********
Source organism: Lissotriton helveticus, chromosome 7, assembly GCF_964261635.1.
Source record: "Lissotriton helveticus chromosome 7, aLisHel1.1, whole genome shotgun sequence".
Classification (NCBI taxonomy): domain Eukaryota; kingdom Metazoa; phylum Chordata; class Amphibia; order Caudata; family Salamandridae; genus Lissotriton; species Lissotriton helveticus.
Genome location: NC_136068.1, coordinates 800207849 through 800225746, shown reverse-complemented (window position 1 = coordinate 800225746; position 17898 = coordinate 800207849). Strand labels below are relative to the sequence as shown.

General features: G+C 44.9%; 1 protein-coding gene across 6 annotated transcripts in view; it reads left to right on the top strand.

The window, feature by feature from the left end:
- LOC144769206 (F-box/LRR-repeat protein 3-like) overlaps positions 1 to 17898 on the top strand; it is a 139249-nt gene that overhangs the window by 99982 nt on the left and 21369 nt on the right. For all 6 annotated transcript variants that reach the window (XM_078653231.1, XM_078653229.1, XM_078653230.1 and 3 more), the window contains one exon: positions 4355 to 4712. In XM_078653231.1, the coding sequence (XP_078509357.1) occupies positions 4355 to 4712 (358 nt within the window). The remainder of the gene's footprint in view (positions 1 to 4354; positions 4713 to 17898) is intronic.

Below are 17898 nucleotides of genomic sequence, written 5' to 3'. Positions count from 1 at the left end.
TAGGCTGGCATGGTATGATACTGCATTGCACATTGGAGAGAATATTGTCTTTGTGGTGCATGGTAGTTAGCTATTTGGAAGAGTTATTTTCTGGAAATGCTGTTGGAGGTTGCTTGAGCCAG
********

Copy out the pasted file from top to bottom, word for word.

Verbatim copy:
Source organism: Lissotriton helveticus, chromosome 7, assembly GCF_964261635.1.
Source record: "Lissotriton helveticus chromosome 7, aLisHel1.1, whole genome shotgun sequence".
Classification (NCBI taxonomy): domain Eukaryota; kingdom Metazoa; phylum Chordata; class Amphibia; order Caudata; family Salamandridae; genus Lissotriton; species Lissotriton helveticus.
Genome location: NC_136068.1, coordinates 800207849 through 800225746, shown reverse-complemented (window position 1 = coordinate 800225746; position 17898 = coordinate 800207849). Strand labels below are relative to the sequence as shown.

General features: G+C 44.9%; 1 protein-coding gene across 6 annotated transcripts in view; it reads left to right on the top strand.

The window, feature by feature from the left end:
- LOC144769206 (F-box/LRR-repeat protein 3-like) overlaps positions 1 to 17898 on the top strand; it is a 139249-nt gene that overhangs the window by 99982 nt on the left and 21369 nt on the right. For all 6 annotated transcript variants that reach the window (XM_078653231.1, XM_078653229.1, XM_078653230.1 and 3 more), the window contains one exon: positions 4355 to 4712. In XM_078653231.1, the coding sequence (XP_078509357.1) occupies positions 4355 to 4712 (358 nt within the window). The remainder of the gene's footprint in view (positions 1 to 4354; positions 4713 to 17898) is intronic.

Below are 17898 nucleotides of genomic sequence, written 5' to 3'. Positions count from 1 at the left end.
TAGGCTGGCATGGTATGATACTGCATTGCACATTGGAGAGAATATTGTCTTTGTGGTGCATGGTAGTTAGCTATTTGGAAGAGTTATTTTCTGGAAATGCTGTTGGAGGTTGCTTGAGCCAG